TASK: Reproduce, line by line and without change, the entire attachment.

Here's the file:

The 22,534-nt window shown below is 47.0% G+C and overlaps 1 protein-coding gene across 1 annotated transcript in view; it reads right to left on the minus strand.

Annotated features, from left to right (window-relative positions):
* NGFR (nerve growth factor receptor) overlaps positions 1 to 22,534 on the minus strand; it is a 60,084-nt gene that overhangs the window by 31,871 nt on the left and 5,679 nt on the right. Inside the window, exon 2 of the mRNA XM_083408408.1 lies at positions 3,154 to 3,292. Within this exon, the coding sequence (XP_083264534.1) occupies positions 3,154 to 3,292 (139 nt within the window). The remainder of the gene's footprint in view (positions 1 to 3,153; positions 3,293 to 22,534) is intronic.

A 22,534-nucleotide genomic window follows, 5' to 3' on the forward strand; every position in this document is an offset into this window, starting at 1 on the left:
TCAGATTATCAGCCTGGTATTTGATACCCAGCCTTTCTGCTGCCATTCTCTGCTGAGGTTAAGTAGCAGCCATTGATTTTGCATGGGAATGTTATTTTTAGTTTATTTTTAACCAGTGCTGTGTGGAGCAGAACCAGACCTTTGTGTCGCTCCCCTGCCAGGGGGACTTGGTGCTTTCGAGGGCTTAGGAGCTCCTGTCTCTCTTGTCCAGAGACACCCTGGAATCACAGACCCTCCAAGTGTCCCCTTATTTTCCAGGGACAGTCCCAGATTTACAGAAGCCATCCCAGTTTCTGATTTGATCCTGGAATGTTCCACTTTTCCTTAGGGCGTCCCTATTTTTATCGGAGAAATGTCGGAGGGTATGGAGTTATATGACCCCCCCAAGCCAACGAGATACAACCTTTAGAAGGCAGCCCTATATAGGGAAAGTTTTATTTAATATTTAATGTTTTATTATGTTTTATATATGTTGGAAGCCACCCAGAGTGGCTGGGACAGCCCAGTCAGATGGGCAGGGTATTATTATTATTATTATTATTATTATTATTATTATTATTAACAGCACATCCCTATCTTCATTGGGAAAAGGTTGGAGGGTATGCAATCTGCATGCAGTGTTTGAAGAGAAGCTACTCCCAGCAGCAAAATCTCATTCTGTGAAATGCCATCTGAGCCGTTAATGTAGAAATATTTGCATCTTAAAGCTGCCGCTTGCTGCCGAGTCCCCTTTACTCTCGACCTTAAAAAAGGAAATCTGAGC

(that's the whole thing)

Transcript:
The 22,534-nt window shown below is 47.0% G+C and overlaps 1 protein-coding gene across 1 annotated transcript in view; it reads right to left on the minus strand.

Annotated features, from left to right (window-relative positions):
* NGFR (nerve growth factor receptor) overlaps positions 1 to 22,534 on the minus strand; it is a 60,084-nt gene that overhangs the window by 31,871 nt on the left and 5,679 nt on the right. Inside the window, exon 2 of the mRNA XM_083408408.1 lies at positions 3,154 to 3,292. Within this exon, the coding sequence (XP_083264534.1) occupies positions 3,154 to 3,292 (139 nt within the window). The remainder of the gene's footprint in view (positions 1 to 3,153; positions 3,293 to 22,534) is intronic.

A 22,534-nucleotide genomic window follows, 5' to 3' on the forward strand; every position in this document is an offset into this window, starting at 1 on the left:
TCAGATTATCAGCCTGGTATTTGATACCCAGCCTTTCTGCTGCCATTCTCTGCTGAGGTTAAGTAGCAGCCATTGATTTTGCATGGGAATGTTATTTTTAGTTTATTTTTAACCAGTGCTGTGTGGAGCAGAACCAGACCTTTGTGTCGCTCCCCTGCCAGGGGGACTTGGTGCTTTCGAGGGCTTAGGAGCTCCTGTCTCTCTTGTCCAGAGACACCCTGGAATCACAGACCCTCCAAGTGTCCCCTTATTTTCCAGGGACAGTCCCAGATTTACAGAAGCCATCCCAGTTTCTGATTTGATCCTGGAATGTTCCACTTTTCCTTAGGGCGTCCCTATTTTTATCGGAGAAATGTCGGAGGGTATGGAGTTATATGACCCCCCCAAGCCAACGAGATACAACCTTTAGAAGGCAGCCCTATATAGGGAAAGTTTTATTTAATATTTAATGTTTTATTATGTTTTATATATGTTGGAAGCCACCCAGAGTGGCTGGGACAGCCCAGTCAGATGGGCAGGGTATTATTATTATTATTATTATTATTATTATTATTATTATTAACAGCACATCCCTATCTTCATTGGGAAAAGGTTGGAGGGTATGCAATCTGCATGCAGTGTTTGAAGAGAAGCTACTCCCAGCAGCAAAATCTCATTCTGTGAAATGCCATCTGAGCCGTTAATGTAGAAATATTTGCATCTTAAAGCTGCCGCTTGCTGCCGAGTCCCCTTTACTCTCGACCTTAAAAAAGGAAATCTGAGC